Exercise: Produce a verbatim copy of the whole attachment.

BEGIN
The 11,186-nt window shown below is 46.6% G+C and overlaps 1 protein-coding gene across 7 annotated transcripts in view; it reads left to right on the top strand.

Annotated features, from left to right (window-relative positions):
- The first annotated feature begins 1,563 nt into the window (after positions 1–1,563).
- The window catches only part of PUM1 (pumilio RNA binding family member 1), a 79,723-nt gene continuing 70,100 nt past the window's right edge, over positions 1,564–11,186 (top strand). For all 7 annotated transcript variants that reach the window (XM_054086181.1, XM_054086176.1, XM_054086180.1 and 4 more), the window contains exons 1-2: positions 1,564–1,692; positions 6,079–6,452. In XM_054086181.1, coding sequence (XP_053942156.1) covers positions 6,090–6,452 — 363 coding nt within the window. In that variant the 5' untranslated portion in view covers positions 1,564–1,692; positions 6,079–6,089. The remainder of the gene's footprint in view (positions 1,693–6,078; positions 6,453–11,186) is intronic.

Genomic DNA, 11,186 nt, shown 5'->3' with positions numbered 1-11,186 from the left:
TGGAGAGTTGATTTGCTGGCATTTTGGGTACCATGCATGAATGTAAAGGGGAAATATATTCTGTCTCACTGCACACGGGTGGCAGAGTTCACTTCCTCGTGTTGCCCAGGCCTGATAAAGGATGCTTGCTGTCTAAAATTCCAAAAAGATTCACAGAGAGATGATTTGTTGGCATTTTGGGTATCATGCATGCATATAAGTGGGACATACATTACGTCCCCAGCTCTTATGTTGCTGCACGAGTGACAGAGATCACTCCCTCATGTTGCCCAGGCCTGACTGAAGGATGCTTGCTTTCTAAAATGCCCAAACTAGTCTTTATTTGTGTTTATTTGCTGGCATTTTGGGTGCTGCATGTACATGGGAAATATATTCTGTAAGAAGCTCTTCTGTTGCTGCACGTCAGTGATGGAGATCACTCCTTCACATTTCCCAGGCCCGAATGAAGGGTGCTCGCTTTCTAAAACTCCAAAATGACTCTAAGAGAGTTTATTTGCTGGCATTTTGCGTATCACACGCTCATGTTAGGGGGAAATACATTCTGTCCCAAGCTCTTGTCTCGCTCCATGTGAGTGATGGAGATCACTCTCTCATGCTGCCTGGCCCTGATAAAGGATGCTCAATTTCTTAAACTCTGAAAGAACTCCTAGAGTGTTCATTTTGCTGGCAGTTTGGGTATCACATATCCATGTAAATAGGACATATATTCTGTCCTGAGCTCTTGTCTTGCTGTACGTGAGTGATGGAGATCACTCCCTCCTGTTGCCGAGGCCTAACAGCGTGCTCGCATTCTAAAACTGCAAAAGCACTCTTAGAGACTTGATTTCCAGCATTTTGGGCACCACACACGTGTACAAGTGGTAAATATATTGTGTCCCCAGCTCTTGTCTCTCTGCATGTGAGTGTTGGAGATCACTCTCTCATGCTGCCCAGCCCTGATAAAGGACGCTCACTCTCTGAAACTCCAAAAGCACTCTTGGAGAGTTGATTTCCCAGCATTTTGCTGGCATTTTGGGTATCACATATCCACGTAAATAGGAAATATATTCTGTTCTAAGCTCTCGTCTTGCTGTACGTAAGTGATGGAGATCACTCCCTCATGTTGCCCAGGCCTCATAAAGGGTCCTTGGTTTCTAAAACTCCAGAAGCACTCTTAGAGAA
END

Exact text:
The 11,186-nt window shown below is 46.6% G+C and overlaps 1 protein-coding gene across 7 annotated transcripts in view; it reads left to right on the top strand.

Annotated features, from left to right (window-relative positions):
- The first annotated feature begins 1,563 nt into the window (after positions 1–1,563).
- The window catches only part of PUM1 (pumilio RNA binding family member 1), a 79,723-nt gene continuing 70,100 nt past the window's right edge, over positions 1,564–11,186 (top strand). For all 7 annotated transcript variants that reach the window (XM_054086181.1, XM_054086176.1, XM_054086180.1 and 4 more), the window contains exons 1-2: positions 1,564–1,692; positions 6,079–6,452. In XM_054086181.1, coding sequence (XP_053942156.1) covers positions 6,090–6,452 — 363 coding nt within the window. In that variant the 5' untranslated portion in view covers positions 1,564–1,692; positions 6,079–6,089. The remainder of the gene's footprint in view (positions 1,693–6,078; positions 6,453–11,186) is intronic.

Genomic DNA, 11,186 nt, shown 5'->3' with positions numbered 1-11,186 from the left:
TGGAGAGTTGATTTGCTGGCATTTTGGGTACCATGCATGAATGTAAAGGGGAAATATATTCTGTCTCACTGCACACGGGTGGCAGAGTTCACTTCCTCGTGTTGCCCAGGCCTGATAAAGGATGCTTGCTGTCTAAAATTCCAAAAAGATTCACAGAGAGATGATTTGTTGGCATTTTGGGTATCATGCATGCATATAAGTGGGACATACATTACGTCCCCAGCTCTTATGTTGCTGCACGAGTGACAGAGATCACTCCCTCATGTTGCCCAGGCCTGACTGAAGGATGCTTGCTTTCTAAAATGCCCAAACTAGTCTTTATTTGTGTTTATTTGCTGGCATTTTGGGTGCTGCATGTACATGGGAAATATATTCTGTAAGAAGCTCTTCTGTTGCTGCACGTCAGTGATGGAGATCACTCCTTCACATTTCCCAGGCCCGAATGAAGGGTGCTCGCTTTCTAAAACTCCAAAATGACTCTAAGAGAGTTTATTTGCTGGCATTTTGCGTATCACACGCTCATGTTAGGGGGAAATACATTCTGTCCCAAGCTCTTGTCTCGCTCCATGTGAGTGATGGAGATCACTCTCTCATGCTGCCTGGCCCTGATAAAGGATGCTCAATTTCTTAAACTCTGAAAGAACTCCTAGAGTGTTCATTTTGCTGGCAGTTTGGGTATCACATATCCATGTAAATAGGACATATATTCTGTCCTGAGCTCTTGTCTTGCTGTACGTGAGTGATGGAGATCACTCCCTCCTGTTGCCGAGGCCTAACAGCGTGCTCGCATTCTAAAACTGCAAAAGCACTCTTAGAGACTTGATTTCCAGCATTTTGGGCACCACACACGTGTACAAGTGGTAAATATATTGTGTCCCCAGCTCTTGTCTCTCTGCATGTGAGTGTTGGAGATCACTCTCTCATGCTGCCCAGCCCTGATAAAGGACGCTCACTCTCTGAAACTCCAAAAGCACTCTTGGAGAGTTGATTTCCCAGCATTTTGCTGGCATTTTGGGTATCACATATCCACGTAAATAGGAAATATATTCTGTTCTAAGCTCTCGTCTTGCTGTACGTAAGTGATGGAGATCACTCCCTCATGTTGCCCAGGCCTCATAAAGGGTCCTTGGTTTCTAAAACTCCAGAAGCACTCTTAGAGAA